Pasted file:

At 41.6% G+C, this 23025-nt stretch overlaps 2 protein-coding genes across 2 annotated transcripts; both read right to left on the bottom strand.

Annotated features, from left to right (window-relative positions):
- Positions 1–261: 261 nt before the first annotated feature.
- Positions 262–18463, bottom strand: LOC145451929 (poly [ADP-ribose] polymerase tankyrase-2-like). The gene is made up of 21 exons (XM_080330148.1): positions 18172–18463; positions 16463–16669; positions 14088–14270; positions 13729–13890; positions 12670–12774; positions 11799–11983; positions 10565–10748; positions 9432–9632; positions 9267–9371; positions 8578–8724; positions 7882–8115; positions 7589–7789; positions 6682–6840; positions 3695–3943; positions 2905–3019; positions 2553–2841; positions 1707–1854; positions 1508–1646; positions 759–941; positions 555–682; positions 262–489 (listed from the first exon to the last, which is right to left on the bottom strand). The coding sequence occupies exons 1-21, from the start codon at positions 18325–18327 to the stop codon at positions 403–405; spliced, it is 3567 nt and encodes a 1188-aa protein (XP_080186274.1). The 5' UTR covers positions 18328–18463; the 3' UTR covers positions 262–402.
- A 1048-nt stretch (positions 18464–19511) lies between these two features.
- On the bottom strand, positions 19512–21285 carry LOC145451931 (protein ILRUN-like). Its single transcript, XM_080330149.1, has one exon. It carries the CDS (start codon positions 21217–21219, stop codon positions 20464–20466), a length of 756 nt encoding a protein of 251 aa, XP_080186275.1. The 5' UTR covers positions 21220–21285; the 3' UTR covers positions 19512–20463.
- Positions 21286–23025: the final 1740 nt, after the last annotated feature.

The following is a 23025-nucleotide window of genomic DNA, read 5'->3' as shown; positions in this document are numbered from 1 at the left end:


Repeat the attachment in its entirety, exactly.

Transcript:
At 41.6% G+C, this 23025-nt stretch overlaps 2 protein-coding genes across 2 annotated transcripts; both read right to left on the bottom strand.

Annotated features, from left to right (window-relative positions):
- Positions 1–261: 261 nt before the first annotated feature.
- Positions 262–18463, bottom strand: LOC145451929 (poly [ADP-ribose] polymerase tankyrase-2-like). The gene is made up of 21 exons (XM_080330148.1): positions 18172–18463; positions 16463–16669; positions 14088–14270; positions 13729–13890; positions 12670–12774; positions 11799–11983; positions 10565–10748; positions 9432–9632; positions 9267–9371; positions 8578–8724; positions 7882–8115; positions 7589–7789; positions 6682–6840; positions 3695–3943; positions 2905–3019; positions 2553–2841; positions 1707–1854; positions 1508–1646; positions 759–941; positions 555–682; positions 262–489 (listed from the first exon to the last, which is right to left on the bottom strand). The coding sequence occupies exons 1-21, from the start codon at positions 18325–18327 to the stop codon at positions 403–405; spliced, it is 3567 nt and encodes a 1188-aa protein (XP_080186274.1). The 5' UTR covers positions 18328–18463; the 3' UTR covers positions 262–402.
- A 1048-nt stretch (positions 18464–19511) lies between these two features.
- On the bottom strand, positions 19512–21285 carry LOC145451931 (protein ILRUN-like). Its single transcript, XM_080330149.1, has one exon. It carries the CDS (start codon positions 21217–21219, stop codon positions 20464–20466), a length of 756 nt encoding a protein of 251 aa, XP_080186275.1. The 5' UTR covers positions 21220–21285; the 3' UTR covers positions 19512–20463.
- Positions 21286–23025: the final 1740 nt, after the last annotated feature.

The following is a 23025-nucleotide window of genomic DNA, read 5'->3' as shown; positions in this document are numbered from 1 at the left end: